I’ll be the first to admit my children don’t have a ton of toys. We don’t rush to buy them the newest thing and we’re pretty selective about what we allow in the house (to the extent we can be). Nevertheless, somehow children’s toys end up with a million small parts that ended up scattered everywhere, can never stay organized and are often the source of nighttime fights – who cleaned the most, who isn’t doing their share, shoving everything in single bins, etc.
I’ve had enough. I hate that the boys sometimes spend almost an hour trying to get things cleaned up for bedtime. It makes me sad that they often fight about who isn’t doing their share and, I’ll be honest, I’m frustrated trying to walk into their rooms, seeing things piled high in bins all around them, pieces missing and stepping on tiny things that have been forgotten.
While they were out today, I decided to take matters into my own hands. Earlier in the week, I had picked up a stack of these Sterilite 18-quart latching bins from Target (on sale for about $5/each). Once they were out of the house, I loaded up some music, grabbed a trash bin and hit their room. Hard.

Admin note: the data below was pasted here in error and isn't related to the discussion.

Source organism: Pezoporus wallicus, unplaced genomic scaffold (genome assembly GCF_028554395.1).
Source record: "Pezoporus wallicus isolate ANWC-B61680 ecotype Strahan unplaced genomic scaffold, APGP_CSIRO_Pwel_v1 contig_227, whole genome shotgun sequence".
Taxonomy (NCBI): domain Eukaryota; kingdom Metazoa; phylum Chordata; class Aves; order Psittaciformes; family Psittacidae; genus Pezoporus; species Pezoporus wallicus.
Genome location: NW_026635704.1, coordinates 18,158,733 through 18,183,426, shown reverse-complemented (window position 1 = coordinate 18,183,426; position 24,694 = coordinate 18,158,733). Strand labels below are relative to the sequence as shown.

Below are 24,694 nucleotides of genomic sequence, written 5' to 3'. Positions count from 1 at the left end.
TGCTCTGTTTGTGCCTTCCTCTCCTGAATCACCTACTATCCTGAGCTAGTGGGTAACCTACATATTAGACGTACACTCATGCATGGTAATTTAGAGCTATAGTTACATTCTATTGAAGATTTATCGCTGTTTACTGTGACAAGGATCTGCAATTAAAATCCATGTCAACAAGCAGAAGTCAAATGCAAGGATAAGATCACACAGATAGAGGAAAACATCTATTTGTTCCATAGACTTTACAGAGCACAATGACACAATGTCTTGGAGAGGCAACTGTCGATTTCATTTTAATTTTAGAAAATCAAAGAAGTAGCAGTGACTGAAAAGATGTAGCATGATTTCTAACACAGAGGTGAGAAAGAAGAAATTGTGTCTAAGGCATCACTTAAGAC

I cleaned up everywhere – from under their dressers, under the carpet, in between book shelves. I vacuumed and dusted and threw out miscellaneous toy pieces that I couldn’t easily identify to homes.
Once I was done, I had eight bins full of organized toys. It was so beautiful I could almost cry!
When they got home, they were thrilled to see how clean and organized their room was and I took a few minutes to explain to them what had happened to their toys and to introduce the new “Toy Library” to them. The rules are simple, but here they are in case you’re interested in doing something similar in your house:
- You can have a single bin (each) at any time.
- You are allowed to “trade” your bin at the library one time a day.
- You are responsible for cleaning up your bin while it is on loan to you – regardless of who was the last one to play with it. Once it’s cleaned up, the bin should be kept under your bed for the next day and each bin should be cleaned up daily.
There are additional rules, but as they’re more complicated, I’m planning on waiting a day or two until the idea sticks before introducing them. They can earn chore dollars by finding things in the wrong bin (to help me keep them organized). Each item is $1 chore dollar. Once they have $5, if they’d like, they can use that money to have an extra swap at the toy library.
The Toy Library lives in the garage and tomorrow, they’ll get their own library cards and the bins will be labeled with checkout cards, just like a real library. Stay tuned for Part 2 where I share resources to making your own library cards and share some of the details we made ourselves.
Have you done something similar with your kids’ toys? How did it go?